Catholics at the movies
The new Roland Joffé film, “There Be Dragons,” about Opus Dei founder Josemaría Escrivá de Balaguer opened today and didn’t receive the best of reviews: Entertainment Weekly (EW to you) gave it a C+, and the New York Times review wasn’t much better. (Then again, “Thor” got hammered. Call the Heathen League for Irreligious and Civil Rights.)
“There Be Dragons” did give many of us in the trade a chance to write about the evolution of Opus Dei, among other things (as I tried to do in today’s Wall Street Journal), and Joffé’s many interviews on the film were perhaps more profound than the movie itself. (This “wobbly agnostic” directed “The Mission” and is drawn to spiritual topics. Read his Q&A with Dan Burke of Religion News Service.)
Lest you think the bad review of “The Be Dragons” is further proof of the congenital perfidy of The New York Times when it comes to things Catholic, there was a small review of another movie, “Vito Bonafacci,” which I’d never heard of and which seems unlikely to get much notice. Perhaps it deserves better. The review in toto:
Between Hollywood’s reliable mining of the exorcism vein (as in “The Rite”) and its coming appreciation of the vampire-slaying action hero in “Priest,” recent studio releases suggest that men of the cloth are needed only to deal with the supernaturally horrific. So “Vito Bonafacci,” an earnest film about a lapsed Roman Catholic in spiritual crisis, is a welcome reminder of religion’s true work.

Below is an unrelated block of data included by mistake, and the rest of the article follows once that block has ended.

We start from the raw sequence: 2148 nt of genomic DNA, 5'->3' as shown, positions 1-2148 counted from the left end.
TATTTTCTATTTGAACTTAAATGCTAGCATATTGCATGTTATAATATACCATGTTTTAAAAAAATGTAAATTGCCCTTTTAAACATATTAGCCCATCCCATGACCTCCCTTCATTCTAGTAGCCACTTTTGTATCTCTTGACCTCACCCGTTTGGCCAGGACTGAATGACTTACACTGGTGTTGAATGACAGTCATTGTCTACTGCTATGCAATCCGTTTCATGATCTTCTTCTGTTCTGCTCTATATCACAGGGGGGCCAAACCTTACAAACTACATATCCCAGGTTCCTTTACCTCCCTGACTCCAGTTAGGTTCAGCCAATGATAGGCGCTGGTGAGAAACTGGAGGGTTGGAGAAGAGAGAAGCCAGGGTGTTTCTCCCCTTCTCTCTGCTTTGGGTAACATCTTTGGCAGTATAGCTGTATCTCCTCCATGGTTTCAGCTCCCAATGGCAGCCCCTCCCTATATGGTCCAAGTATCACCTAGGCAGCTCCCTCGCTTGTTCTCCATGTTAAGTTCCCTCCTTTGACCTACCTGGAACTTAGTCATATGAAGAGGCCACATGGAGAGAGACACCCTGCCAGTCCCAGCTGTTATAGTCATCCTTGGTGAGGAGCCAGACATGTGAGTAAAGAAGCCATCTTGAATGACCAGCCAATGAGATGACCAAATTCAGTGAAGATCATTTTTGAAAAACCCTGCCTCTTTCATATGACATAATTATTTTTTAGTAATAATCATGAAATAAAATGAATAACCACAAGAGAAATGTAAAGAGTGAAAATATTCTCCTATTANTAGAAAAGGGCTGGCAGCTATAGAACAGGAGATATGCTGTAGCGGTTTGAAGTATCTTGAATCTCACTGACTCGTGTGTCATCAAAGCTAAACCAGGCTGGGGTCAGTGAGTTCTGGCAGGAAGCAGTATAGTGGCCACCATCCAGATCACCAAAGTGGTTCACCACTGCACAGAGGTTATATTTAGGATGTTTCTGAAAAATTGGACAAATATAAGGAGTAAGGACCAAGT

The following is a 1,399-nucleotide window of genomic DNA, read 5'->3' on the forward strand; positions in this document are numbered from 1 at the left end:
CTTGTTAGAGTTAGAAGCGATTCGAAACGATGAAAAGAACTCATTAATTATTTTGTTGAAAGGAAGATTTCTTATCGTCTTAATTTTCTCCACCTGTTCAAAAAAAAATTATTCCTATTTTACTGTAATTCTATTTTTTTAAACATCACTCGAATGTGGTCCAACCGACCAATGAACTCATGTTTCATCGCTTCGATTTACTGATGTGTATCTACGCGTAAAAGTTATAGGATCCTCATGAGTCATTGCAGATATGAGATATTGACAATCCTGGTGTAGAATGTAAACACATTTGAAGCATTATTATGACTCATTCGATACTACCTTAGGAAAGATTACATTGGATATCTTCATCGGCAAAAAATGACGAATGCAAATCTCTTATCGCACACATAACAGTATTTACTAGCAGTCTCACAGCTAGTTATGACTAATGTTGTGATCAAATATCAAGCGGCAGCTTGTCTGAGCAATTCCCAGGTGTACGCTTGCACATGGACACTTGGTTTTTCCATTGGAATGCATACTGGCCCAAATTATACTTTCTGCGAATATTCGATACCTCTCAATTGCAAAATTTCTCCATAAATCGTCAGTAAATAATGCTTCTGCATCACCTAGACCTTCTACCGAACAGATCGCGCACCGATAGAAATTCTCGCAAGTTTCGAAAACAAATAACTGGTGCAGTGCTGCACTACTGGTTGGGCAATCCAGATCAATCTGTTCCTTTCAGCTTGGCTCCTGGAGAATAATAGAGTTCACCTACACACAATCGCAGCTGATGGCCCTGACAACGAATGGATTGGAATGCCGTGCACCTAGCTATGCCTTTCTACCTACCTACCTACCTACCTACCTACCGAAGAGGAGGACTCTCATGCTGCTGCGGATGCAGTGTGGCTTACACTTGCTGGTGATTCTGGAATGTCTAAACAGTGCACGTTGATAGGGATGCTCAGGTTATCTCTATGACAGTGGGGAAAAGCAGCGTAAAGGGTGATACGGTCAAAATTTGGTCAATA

A first feature written and directed by John Martoccia, this simple film tells an age-old tale. The title character (played by Paul Borghese) is a well-off contractor shaken by a nightmare in which he dies of a heart attack, and his dead mother tells him that his pursuit of “money, power, status and pleasure” had led him astray and that he should have stayed close to “the one true living God.”
The film follows Vito through his day as he asks his wife and employees if he is a good man, whether they believe in heaven and hell, what role the church plays in their lives. In flashback, he recalls lessons about the rosary from earlier Catholic teachers. By the evening, he has reached out to his local priest, who comes to his mansion, takes his confession, even celebrates Communion. Vito is renewed, more certain of his faith and fate.
Effectively a tutorial on some basic Catholic rituals, this isn’t a great film — too many scenes are static or clumsily acted — but it is elevated by the touches of neorealist style in its small-bore focus and its soundtrack of classical compositions and Italian music from the 12th and 13th centuries. In a world fixated on bombast, “Vito Bonafacci” offers a quiet haven for meaningful meditation.
Let anyone who sees it weigh in.